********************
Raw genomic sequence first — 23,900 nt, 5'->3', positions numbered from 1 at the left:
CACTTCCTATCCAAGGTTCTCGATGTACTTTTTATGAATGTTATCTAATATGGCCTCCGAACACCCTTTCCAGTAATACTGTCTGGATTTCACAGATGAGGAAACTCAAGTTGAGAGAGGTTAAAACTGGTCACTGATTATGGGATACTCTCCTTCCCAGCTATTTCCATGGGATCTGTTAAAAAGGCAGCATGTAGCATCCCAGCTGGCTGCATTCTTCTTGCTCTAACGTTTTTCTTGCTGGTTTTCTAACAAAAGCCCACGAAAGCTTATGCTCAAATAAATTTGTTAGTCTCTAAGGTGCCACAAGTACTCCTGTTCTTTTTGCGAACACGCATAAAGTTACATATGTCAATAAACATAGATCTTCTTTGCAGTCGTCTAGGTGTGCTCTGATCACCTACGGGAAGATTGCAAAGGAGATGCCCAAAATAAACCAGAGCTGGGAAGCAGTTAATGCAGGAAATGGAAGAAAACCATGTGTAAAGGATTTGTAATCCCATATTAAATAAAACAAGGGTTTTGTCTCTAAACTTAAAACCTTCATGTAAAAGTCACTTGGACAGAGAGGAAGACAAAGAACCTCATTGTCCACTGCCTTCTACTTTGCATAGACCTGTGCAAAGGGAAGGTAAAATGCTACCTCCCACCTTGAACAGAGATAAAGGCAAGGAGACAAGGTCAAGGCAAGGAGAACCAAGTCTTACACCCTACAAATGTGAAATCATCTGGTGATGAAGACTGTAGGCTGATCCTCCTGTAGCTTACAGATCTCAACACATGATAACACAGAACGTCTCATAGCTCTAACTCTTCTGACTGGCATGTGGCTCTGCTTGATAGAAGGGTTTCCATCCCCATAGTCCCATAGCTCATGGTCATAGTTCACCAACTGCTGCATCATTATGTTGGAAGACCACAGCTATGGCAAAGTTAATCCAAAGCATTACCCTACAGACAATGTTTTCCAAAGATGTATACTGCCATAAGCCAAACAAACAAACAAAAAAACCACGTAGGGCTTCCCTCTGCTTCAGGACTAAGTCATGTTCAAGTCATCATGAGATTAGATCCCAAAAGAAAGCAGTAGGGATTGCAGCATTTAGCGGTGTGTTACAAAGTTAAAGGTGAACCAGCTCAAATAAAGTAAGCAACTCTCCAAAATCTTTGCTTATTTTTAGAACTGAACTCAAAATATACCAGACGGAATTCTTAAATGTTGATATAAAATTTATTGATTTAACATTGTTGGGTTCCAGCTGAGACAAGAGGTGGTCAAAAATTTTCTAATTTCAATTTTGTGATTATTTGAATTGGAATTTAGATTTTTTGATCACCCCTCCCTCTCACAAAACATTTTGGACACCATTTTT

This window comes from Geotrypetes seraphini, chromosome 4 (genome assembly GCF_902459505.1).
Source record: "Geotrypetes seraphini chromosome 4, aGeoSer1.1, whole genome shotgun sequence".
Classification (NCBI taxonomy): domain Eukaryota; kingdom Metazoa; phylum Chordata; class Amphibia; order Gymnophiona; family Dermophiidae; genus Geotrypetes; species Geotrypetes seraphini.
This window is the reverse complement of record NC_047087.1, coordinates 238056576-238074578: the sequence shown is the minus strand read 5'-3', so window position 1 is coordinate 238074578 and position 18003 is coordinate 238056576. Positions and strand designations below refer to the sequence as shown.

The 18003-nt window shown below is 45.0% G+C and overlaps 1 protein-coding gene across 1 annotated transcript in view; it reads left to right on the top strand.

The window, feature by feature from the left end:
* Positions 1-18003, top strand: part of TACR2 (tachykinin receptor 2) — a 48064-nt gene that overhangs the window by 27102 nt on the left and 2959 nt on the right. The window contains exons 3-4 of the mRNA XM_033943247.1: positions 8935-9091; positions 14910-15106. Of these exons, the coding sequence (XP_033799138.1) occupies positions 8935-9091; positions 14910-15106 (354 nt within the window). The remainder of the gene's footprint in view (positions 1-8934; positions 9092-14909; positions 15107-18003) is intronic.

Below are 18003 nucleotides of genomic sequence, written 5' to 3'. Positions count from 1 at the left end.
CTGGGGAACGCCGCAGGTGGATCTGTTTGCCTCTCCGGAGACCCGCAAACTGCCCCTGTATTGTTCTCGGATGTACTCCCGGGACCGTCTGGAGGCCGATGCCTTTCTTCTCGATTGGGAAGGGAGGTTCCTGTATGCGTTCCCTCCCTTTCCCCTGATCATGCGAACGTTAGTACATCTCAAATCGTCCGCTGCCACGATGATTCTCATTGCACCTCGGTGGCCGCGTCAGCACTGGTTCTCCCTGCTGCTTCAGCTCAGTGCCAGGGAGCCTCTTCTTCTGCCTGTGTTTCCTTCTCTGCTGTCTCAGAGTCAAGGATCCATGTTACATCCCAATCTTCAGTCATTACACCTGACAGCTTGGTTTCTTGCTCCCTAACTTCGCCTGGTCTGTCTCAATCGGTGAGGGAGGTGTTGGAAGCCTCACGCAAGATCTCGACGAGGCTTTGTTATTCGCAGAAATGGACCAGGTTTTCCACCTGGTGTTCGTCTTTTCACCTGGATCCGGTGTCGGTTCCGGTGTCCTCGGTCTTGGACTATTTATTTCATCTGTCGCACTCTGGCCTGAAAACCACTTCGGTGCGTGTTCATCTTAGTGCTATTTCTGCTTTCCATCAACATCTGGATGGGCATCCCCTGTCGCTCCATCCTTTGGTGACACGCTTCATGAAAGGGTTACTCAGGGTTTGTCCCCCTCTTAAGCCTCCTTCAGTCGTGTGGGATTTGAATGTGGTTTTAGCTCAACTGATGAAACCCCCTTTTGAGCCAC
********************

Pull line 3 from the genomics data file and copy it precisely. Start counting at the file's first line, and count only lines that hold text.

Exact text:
This window comes from Geotrypetes seraphini, chromosome 4 (genome assembly GCF_902459505.1).